The CaseInsulin is the medication that is used to treat diabetes. It is essential for people with type 1 diabetes to receive insulin injections, as people with type 2 can manage it with diet and less injections. It was invented in 1922 and has since grown astronomically. Major insulin manufacturers like Eli Lilly have been able to streamline the process and make the manufacturing of insulin much more efficient and effective. With new technologies, different kinds of insulin have been invented that have benefitted many people.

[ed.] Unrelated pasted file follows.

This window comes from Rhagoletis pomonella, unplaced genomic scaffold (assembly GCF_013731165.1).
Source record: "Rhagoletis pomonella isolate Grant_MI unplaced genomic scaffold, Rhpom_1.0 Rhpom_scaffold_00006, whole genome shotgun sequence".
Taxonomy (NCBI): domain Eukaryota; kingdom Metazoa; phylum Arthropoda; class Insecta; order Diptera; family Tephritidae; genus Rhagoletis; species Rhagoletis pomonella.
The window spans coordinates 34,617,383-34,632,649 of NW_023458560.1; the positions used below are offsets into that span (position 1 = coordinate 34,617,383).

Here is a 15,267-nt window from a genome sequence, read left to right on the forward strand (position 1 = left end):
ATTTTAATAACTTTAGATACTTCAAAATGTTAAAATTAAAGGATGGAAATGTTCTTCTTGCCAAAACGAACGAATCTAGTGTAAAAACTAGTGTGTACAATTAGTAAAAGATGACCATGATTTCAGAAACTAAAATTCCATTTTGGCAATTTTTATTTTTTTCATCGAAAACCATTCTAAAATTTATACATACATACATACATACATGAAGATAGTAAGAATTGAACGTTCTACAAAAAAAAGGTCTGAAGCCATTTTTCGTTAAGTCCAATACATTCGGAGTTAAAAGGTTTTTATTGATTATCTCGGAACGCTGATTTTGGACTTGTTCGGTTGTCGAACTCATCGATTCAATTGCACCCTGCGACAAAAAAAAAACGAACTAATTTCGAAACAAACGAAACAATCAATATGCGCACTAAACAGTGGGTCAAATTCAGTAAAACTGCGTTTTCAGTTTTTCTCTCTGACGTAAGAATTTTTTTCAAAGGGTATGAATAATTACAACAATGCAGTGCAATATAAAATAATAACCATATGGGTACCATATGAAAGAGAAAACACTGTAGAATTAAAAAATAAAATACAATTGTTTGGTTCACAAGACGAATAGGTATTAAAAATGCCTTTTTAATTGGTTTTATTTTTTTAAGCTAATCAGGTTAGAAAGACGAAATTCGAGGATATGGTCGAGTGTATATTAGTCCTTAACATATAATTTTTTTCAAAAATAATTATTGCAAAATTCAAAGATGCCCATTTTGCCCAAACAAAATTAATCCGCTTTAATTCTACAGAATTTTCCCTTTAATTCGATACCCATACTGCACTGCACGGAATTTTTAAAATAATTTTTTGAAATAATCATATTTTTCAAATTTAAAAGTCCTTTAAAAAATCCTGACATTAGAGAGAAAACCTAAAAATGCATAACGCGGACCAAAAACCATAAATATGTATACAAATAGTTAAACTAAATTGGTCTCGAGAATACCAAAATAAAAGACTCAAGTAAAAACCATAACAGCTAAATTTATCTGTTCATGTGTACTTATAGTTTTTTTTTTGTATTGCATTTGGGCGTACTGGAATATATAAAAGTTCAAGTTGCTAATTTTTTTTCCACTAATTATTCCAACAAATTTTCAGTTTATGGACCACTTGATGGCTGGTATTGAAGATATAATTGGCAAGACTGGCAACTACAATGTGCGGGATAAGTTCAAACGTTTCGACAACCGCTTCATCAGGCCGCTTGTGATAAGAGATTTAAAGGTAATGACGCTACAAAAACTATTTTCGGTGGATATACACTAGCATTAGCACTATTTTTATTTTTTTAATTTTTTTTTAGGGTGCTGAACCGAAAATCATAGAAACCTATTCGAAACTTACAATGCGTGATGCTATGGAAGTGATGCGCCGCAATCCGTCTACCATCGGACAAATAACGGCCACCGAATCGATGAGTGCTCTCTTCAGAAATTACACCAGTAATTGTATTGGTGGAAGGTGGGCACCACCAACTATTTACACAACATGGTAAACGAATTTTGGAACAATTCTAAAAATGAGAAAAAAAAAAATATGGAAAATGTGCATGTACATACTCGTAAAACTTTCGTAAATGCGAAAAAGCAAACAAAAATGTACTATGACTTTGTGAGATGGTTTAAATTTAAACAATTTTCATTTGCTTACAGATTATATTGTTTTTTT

IndividualismAn individualist would agree with the actions that Eli Lilly has been doing. The individualism perspective views the maximization of profits and the owner’s choices as the only things that matter, as long as they do not break any laws (Salazar, 17). Eli Lilly has been raising their prices drastically to maximize their profits. This adheres to individualism because the lawsuits that have been brought against Eli Lilly have so far been dismissed. Since laws are already in place, it is not the responsibility of the company to be socially responsible (Salazar, 17). Eli Lilly has shown that they do not take responsibility for what happens outside of their profits. There are people who need insulin to survive, and they continue to mark the price up. Even though people are dying while rationing their insulin supply, Eli Lilly has not lowered the base price of their insulin. Another topic of individualism that is controversial is whether or not companies should donate money or not. Some individualists think that it is good to donate money because it could contribute to long-term profits. Others do not think it’s a good idea because there is no guarantee that they will receive future profits and they lose money at the current time. The common philosophy of individualism is that if people want companies to donate money, they should pass a law that requires them too (Salazar, 18). Eli Lilly has said that donate, but they match whatever their employees decide to donate. It is impossible for any of their employees to ever donate enough to significantly impact their profits, so they can remain in the individualist perspective while publicly trying to stray away.